Even fairly inexpensive tiles cost a lot once one adds the time taken to plan and fit properly, so it's worth investing the time to choose and to plan. I used a software package, Precision Tile, to work out the optimal layouts -
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At $25, well worth it.
In my recent cloakroom project, I spent more time on planning and doing the tiles than any other part of the project, but it's worth it. Whether the project is a bathroom, kitchen,.... the finish matters a lot.
Reply to
Andy Hall
Tiles are only part of the price...that adhesive is expensive especially for the flexible sort.
mark
Reply to
mark
Marlborough Tiles are (at least in part) a distributor rather than a manufacturer. We used a porcelain tile which they distribute, made by Valverde. The UK retailers we found wanted >=A340m^2 for the tile through Marlborough, so I asked this guy, whose site I found while looking for the right tile, if he could help:
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transport from Italy, the cost was =A318m^2.
I've done the same since with a Marazzi tile which we found in World's End Tiles, and rather cheekily bought a sample to get the manufacturer's name off the the back. The savings weren't quite so good, but it was about =A330m^2 delivered, against =A345m^2.
Reply to
boltmail
I reckon that tiling costs something like £25 a sq meter for grout, cement and *time* (charged reasonably). More like £50 for a really careful job with natural stone.
Makes a mockery of £5 a meter tiles...
Reply to
The Natural Philosopher
I believe that they are both.
This can be good, but one does need to think about redress if there is a problem.
For example, where I recently used limestone in my cloakroom project, the material delivered was quite a lot darker than the samples. I've used enough stone to know that there can be a lot of natural variation, and in this case a different area was being quarried and generically this particular type has become darker. However, it just didn't look right in the room. The supplier was willing to take the lot back and helped us to select a different type from a different source, even providing samples. That would have been difficult to organise with a supplier in Italy and was worth the 15% or so higher price paid. The same kind of thing can happen with porcelain and ceramic tiles - there are batch variations.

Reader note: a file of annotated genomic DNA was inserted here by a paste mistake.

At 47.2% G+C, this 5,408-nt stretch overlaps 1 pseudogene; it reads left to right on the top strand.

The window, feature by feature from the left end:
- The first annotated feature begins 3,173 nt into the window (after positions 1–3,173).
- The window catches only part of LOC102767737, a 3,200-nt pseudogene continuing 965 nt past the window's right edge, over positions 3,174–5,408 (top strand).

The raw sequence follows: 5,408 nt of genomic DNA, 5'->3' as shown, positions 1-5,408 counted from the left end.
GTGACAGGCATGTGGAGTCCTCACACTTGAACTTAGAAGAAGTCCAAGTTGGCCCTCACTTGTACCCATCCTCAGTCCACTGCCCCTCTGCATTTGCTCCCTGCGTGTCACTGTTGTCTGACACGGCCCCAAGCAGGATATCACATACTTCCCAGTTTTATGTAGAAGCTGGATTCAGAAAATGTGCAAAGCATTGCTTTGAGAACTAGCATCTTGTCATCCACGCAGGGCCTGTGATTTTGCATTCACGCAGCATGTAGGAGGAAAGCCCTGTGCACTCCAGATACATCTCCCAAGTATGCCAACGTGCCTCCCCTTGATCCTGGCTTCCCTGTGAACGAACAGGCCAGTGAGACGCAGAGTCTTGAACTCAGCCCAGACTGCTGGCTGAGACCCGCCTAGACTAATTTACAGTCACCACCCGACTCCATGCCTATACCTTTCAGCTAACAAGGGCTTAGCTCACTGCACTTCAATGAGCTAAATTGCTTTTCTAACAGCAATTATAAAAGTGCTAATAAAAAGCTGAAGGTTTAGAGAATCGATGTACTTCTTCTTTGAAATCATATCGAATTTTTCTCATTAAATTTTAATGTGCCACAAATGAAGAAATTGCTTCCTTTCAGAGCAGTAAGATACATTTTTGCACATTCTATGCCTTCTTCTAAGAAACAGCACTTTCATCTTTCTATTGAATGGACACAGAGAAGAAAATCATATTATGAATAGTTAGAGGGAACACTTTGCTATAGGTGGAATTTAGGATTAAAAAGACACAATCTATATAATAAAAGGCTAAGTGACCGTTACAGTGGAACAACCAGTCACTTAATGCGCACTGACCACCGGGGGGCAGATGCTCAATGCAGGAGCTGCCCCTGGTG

There is more to value than price.
Reply to
Andy Hall
I wouldn't have attempted it with stone.
Ah well, I guess I am less risk averse.
Reply to
boltmail
The way would be to ask for a sample from the actual and current batch to be bought - not one that has been around for a year or more.
I'm not risk averse by any stretch of the imagination. However, if I can mitigate risk by taking a set of actions then I factor that into the cost of the project.
Reply to
Andy Hall
True, but much as I trust Marco Bettini, it would be a huge pain in the arse to try and resolve that sort of problem over distance.
You can always mitigate risk by shelling out cash. In the first case, there was nearly a thousand pounds in it, and over 100% margin. That pays for quite a lot of risk in my book.
Reply to
boltmail
You can sometimes......
Indeed.
OTOH, had you had a problem to the point of having to write off the purchase, that would have been gone immediately.
Reply to
Andy Hall